VI. Structure of the Management Bodies

6.1. General Meeting of Partners

The general meeting serves as the decision-making body in an ScS. While the partnership agreement may contain specific provisions regarding its operation, default rules apply in its absence. The general meeting decides on amendments to the partnership agreement, changes in the ScS’s nationality, and conversions or liquidations. These decisions necessitate a majority vote representing three-quarters of ownership shares.

The voting rights of partners are determined based on the proportion of ownership shares held. The general meeting also approves annual financial statements and can be convened by the manager or partners representing over half of ownership shares. Decisions are validly taken by majority vote.

In lieu of physical meetings, a written consultation may replace the general meeting, allowing partners to vote in writing on decisions.

6.2. Daily Management of the ScS

An ScS is managed by one or more managers, who may or may not be general partners. The appointment of managers follows the rules outlined in the partnership agreement. In cases where the partnership agreement is silent, all general partners can represent and bind the company. Managers should not be traders and serve as representatives for the company in dealings with third parties and legal matters.

VII. Liability of Partners and Managers

7.1. General Partner Liability

General partners in an ScS bear joint and several liability for the company’s obligations.

7.2. Limited Partner

Liability Limited partners, on the other hand, have limited liability, determined by their ownership interests. They may not engage in acts of management with third parties or participate regularly in such acts, as doing so would forfeit their limited liability. However, limited partners retain their rights unaffected by this restriction.

Managers who are not general partners have a limited liability scope, applicable only to their actions within the mandate they have been entrusted with. They can validly represent the ScS.

Restrictions on a manager’s powers, even if published, are not binding on third parties. However, through the partnership agreement, responsibility can be assigned to managers for representing the company, either individually or jointly, in various acts or legal matters. Such clauses are binding on third parties upon publication in the RCS.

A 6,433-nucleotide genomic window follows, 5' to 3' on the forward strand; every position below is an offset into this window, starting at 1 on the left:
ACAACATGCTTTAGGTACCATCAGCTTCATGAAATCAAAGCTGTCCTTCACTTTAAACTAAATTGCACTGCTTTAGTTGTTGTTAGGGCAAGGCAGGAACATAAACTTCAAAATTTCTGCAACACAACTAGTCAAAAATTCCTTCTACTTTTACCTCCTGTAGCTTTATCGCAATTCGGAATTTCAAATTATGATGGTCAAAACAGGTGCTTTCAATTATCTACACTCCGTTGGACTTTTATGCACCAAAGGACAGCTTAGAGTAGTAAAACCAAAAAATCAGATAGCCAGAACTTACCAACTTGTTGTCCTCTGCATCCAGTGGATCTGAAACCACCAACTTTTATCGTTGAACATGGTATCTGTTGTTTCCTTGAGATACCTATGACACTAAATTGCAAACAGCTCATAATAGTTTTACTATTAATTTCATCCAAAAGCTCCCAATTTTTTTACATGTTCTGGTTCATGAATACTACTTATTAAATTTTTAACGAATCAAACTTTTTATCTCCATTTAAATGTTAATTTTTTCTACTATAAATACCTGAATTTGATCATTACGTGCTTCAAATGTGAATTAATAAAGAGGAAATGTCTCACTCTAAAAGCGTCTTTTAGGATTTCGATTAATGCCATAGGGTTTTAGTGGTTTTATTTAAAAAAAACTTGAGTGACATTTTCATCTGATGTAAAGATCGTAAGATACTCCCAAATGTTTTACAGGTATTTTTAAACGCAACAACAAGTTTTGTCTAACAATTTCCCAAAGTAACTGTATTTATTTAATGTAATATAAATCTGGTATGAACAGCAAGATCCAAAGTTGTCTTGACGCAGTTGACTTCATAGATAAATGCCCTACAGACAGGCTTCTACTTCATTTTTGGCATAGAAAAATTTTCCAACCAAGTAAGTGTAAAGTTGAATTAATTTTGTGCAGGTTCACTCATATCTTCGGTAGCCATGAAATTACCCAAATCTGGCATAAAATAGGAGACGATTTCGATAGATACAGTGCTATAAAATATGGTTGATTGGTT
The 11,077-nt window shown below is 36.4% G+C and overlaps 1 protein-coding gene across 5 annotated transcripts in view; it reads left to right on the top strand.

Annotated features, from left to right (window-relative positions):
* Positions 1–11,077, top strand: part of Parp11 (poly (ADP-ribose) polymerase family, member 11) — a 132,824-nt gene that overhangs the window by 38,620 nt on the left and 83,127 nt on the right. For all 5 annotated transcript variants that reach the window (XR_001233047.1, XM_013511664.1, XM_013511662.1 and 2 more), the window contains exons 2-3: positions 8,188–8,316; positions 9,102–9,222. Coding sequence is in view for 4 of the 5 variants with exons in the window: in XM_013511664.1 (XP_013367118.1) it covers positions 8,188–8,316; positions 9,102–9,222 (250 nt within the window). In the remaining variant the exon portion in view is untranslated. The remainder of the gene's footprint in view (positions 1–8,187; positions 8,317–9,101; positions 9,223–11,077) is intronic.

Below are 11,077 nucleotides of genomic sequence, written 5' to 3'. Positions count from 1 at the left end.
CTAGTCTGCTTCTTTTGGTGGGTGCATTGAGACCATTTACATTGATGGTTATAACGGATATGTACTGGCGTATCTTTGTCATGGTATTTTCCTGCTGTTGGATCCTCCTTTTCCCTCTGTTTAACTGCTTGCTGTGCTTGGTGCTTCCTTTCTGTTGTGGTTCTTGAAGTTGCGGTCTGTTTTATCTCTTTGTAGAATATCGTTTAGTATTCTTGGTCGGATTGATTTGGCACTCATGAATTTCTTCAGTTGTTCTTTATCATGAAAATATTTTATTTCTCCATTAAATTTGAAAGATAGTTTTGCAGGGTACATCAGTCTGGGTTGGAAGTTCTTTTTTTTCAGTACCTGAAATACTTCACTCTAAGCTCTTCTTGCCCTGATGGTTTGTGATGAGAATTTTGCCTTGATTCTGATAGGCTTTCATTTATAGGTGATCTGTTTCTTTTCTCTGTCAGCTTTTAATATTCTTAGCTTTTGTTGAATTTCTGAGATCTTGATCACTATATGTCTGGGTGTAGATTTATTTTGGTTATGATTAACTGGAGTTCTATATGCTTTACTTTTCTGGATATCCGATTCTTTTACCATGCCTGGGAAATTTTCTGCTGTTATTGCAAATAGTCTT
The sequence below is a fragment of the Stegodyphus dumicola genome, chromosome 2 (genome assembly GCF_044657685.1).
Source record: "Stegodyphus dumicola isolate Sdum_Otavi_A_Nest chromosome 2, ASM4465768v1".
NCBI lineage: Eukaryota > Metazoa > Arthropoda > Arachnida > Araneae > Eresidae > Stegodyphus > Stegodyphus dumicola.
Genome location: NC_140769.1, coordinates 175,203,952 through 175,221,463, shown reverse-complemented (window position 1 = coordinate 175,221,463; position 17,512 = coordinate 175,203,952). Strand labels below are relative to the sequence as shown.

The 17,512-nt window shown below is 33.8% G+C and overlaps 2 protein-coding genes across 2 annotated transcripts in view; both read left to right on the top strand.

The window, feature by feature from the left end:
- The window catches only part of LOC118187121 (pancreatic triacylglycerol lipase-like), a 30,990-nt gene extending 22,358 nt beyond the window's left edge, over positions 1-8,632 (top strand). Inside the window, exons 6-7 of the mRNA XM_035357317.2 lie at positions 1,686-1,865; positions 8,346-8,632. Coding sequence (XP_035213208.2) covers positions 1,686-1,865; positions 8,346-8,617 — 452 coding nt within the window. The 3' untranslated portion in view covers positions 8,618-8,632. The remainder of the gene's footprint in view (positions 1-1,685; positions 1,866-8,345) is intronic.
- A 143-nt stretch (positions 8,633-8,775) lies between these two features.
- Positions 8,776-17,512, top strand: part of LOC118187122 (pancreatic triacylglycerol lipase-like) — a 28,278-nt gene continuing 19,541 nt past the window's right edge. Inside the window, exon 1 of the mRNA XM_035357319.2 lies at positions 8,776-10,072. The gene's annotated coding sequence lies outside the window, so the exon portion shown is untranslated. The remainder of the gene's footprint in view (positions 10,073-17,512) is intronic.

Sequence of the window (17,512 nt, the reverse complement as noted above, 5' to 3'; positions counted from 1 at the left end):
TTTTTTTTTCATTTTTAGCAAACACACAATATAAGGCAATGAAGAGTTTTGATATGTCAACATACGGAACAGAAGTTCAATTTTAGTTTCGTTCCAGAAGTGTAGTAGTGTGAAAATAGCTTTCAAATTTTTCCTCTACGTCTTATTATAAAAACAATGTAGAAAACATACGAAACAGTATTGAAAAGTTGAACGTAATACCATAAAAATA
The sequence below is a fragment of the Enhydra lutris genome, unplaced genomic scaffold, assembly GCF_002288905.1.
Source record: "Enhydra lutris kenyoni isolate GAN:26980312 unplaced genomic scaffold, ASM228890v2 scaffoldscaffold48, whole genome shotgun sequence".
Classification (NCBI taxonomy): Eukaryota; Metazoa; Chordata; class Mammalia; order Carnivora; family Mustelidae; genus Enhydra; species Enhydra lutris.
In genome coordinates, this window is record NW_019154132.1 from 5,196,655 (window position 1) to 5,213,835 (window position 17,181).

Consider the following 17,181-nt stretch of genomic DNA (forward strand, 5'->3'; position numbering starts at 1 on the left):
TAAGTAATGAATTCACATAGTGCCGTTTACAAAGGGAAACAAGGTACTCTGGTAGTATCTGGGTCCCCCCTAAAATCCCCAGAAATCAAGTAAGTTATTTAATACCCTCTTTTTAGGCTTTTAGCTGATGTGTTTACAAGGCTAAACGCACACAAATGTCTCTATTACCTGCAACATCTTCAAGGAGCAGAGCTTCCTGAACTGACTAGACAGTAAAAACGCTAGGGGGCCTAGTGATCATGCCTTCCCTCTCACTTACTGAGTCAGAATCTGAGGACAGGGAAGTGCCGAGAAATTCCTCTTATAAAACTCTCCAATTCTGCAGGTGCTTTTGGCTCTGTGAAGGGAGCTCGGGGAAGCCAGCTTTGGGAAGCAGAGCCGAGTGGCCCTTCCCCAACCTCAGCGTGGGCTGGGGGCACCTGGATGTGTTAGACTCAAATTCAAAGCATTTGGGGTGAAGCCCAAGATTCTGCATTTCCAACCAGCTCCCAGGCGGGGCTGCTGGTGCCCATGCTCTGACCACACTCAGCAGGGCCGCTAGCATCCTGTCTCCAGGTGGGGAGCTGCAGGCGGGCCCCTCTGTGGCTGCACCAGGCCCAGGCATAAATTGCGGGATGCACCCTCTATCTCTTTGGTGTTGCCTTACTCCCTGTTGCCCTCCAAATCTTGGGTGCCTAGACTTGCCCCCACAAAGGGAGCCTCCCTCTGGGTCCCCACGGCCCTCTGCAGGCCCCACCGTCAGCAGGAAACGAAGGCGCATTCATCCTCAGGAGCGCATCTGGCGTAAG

VIII. Legal Obligations of an SCS

8.1. Maintenance of a Register

An ScS is required to maintain a register containing:

  • A complete, certified, and up-to-date copy of the partnership agreement.
  • A list of all partners, with clear identification.
  • Details on ownership shares held by each partner.
  • References to any transfers of ownership shares.

8.2. Oversight and Auditing

There is no legal requirement for internal auditing. However, SCSs meeting specific criteria must undergo a financial audit by an approved statutory auditor, such as when partners include SA, SARL, SECA, or comparable entities or when certain financial thresholds are exceeded.

8.3. Legal Publications

An extract of the partnership agreement is filed with the Luxembourg Business Registers for publication in the electronic repository of companies and associations (Recueil électronique des sociétés et associations – RESA). The extract includes precise details such as the joint partners’ names, company name, corporate purpose, registered office, manager names, and duration of the company. Limited partners need not be listed by name.

Additionally, the ScS must submit subsequent amendments to the deed of incorporation, information regarding managerial appointments, transfers of managerial duties, deaths of managers, details of liquidators (if applicable), specific legal decisions, and information about the dissolution of the company to the RCS.

IX. Accounting Aspects of an ScS

9.1. Accounting Requirements

An ScS must maintain appropriate accounts based on the nature and scope of its business, following the Standard Chart of Accounts. Annual accounts, including a balance sheet, profit and loss account, and an annex, are required if the annual turnover exceeds EUR 100,000 (excluding VAT) or if specific criteria apply, such as the organizational form of partners.

9.2. Reporting and Filing

Annual financial statements must be submitted to the Luxembourg Business Registers within one month of approval and no later than seven months after the close of the financial year. ScSs meeting specific criteria, such as those not exceeding two of the three criteria (balance sheet total, net turnover, average number of full-time employees), have the option to prepare a short-form balance sheet or combine certain headings in the profit and loss accounts.

X. Tax Aspects of an ScS

10.1. Taxation Overview

ScSs in Luxembourg are subject to various fees and taxes, including:

  • A fixed registration fee.
  • Property tax.
  • Business tax.
  • Net wealth tax.
  • Corporate income tax.
  • VAT, with the frequency of returns determined by annual turnover, excluding taxes.
  • Annual returns for turnovers below EUR 112,000.
  • Quarterly returns for turnovers between EUR 112,000 and EUR 620,000.
  • Monthly returns for turnovers exceeding EUR 620,000.

Understanding the establishment and operation of a limited partnership (ScS) in Luxembourg involves navigating legal requirements, financial considerations, and tax obligations. This comprehensive guide has provided an in-depth overview of SCS formation, management, liability, and compliance.

Please contact your Damalion experts now, to register your limited partnership in Luxembourg.